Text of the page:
Legal and Constitutional Affairs References Committee: Inquiry into nationhood, national identity and democracy
Director-General, National Archives of Australia
Parliament House, ACT
13 November 2020
I thank the Chair and the Standing Committee for inviting the National Archives of Australia to appear before the committee inquiry into nationhood, national identity and democracy.
I would like to use my appearance here today to emphasise the relevance and importance of national memory to the following aspects of the inquiry's terms of reference:
- rights and obligations of citizenship
- social cohesion
- cultural identity and
- public debate
The role of the National Archives of Australia
The Archives Act 1983 establishes the National Archives of Australia as the Commonwealth agency with the functions and powers to identify, preserve and make publicly available the archival resources of the Commonwealth.
Our role is to keep the Australian nation’s memory intact and accessible, connecting Australians with their identity, their history and their place in the world.
We do this through the performance of three critical functions:
- We protect records from destruction. It is the National Archives that sets the rules for all Commonwealth entities that prevent the unauthorised alteration or destruction of Commonwealth records. Without our role, many records would be destroyed before they ever saw the light of day, leaving Australians even more vulnerable to misinformation, disinformation or even information warfare that would poison our system of democracy and deny Australians their human rights.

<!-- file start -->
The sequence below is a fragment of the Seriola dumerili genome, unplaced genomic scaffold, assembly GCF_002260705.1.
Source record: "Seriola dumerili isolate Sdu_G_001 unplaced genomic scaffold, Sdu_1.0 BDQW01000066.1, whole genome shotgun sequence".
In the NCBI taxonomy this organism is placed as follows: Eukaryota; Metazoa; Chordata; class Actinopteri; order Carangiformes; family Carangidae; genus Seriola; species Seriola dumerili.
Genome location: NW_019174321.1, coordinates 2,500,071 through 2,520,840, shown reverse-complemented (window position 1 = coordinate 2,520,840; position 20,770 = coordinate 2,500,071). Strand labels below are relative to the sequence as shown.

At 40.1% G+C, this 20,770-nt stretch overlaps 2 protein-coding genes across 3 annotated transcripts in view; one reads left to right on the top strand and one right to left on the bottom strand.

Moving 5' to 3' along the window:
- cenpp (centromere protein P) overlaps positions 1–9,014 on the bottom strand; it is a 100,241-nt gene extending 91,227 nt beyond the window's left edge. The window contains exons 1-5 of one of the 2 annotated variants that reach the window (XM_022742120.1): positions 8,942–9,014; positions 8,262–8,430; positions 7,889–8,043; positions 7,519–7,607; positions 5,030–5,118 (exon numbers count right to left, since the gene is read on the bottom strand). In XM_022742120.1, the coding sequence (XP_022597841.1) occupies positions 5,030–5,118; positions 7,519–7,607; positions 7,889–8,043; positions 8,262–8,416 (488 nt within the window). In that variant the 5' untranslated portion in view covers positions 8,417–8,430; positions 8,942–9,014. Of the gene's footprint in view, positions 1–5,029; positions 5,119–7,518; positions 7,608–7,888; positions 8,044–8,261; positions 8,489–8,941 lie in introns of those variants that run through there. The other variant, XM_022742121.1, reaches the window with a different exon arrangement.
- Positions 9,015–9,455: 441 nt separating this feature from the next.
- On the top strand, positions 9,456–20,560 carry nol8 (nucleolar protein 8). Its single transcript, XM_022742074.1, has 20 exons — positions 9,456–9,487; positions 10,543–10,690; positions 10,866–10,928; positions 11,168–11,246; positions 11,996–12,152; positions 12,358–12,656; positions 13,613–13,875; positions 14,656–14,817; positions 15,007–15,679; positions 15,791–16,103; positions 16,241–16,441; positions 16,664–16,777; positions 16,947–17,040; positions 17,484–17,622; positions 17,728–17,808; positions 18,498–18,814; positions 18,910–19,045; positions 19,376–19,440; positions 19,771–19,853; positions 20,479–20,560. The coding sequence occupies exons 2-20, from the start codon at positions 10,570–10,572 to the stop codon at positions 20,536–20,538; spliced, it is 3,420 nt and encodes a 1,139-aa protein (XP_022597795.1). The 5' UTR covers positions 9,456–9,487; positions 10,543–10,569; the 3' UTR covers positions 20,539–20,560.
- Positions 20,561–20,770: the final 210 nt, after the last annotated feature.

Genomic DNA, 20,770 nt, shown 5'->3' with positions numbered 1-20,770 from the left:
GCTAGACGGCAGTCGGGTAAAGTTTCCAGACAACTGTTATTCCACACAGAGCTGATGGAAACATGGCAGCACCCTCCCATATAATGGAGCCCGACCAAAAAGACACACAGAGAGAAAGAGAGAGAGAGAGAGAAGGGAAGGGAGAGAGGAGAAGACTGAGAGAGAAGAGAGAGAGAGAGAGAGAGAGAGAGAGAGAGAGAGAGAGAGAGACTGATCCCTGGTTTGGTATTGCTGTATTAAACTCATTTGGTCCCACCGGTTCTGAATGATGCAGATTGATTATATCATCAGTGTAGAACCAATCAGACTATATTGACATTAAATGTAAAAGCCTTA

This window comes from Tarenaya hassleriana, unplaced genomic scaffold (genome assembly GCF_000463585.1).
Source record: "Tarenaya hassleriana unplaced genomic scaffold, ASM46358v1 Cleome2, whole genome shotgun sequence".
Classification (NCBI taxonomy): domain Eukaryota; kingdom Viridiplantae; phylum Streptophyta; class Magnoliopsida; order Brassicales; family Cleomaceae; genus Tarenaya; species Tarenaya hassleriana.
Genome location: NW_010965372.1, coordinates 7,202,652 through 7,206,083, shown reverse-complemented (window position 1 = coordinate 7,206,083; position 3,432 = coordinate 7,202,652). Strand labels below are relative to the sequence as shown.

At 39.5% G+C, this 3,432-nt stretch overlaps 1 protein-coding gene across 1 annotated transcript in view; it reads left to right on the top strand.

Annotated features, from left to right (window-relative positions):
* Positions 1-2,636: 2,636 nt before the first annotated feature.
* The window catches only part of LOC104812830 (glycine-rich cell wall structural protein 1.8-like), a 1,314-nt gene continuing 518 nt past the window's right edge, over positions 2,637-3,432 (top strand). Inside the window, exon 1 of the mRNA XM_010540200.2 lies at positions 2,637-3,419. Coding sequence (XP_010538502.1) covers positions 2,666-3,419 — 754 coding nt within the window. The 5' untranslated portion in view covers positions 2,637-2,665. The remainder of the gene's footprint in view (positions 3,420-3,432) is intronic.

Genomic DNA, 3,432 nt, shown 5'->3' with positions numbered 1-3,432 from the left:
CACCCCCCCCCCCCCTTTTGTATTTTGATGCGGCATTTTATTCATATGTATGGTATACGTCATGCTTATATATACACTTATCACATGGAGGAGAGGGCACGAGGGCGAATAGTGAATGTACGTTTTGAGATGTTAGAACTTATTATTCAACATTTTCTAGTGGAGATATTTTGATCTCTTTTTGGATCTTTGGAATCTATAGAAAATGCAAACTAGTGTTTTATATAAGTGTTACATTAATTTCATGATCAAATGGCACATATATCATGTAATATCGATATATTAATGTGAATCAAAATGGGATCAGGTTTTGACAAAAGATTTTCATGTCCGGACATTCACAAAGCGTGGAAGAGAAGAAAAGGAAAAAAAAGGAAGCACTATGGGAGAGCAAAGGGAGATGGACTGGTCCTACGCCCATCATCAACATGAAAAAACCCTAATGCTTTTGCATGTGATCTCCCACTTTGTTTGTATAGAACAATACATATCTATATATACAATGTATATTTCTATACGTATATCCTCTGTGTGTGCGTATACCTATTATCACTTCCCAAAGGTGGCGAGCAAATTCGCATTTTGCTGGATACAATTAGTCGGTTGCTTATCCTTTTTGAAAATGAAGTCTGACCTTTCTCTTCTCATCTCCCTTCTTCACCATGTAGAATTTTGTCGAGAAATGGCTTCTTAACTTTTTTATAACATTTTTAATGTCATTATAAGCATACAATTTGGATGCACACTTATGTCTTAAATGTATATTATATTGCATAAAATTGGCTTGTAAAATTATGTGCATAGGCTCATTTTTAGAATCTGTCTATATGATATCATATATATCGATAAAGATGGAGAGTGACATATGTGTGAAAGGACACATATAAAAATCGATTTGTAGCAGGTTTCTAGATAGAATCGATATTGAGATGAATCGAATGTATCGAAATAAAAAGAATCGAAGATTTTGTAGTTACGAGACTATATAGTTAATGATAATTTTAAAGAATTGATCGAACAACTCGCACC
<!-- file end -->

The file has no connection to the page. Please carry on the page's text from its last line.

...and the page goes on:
- We preserve records, not in some narrow data backup format that becomes unreadable and lost in a few years, but as an archive – discoverable and reusable as a national resource for Australia.
- We provide access. The Archives Act is the only legislation that provides a universal right of access to all government records – even those records that are exempt from discovery under FOI legislation.
The records that we protect constitute the evidence of government actions that hold our successive governments and their officials accountable to the people that they serve.
The records we protect ensure that the rights and entitlements of individuals are recognised and respected.
Our work to preserve those records ensures that the memory of the nation is kept and carried forward from one generation to the next. It is this memory – warts and all – that defines who we are as a nation, and our ability to draw on the memory of the past nourishes our culture and informs our future.
Unique function of the Archives
The function of the Archives is unique among memory institutions.
Archivists don’t keep records because we want to glorify the past.
Nor do we keep records because we want to apologise for the past.
We keep records to remember the past. To remember it faithfully, completely and to have that memory available in equal fashion to all Australians.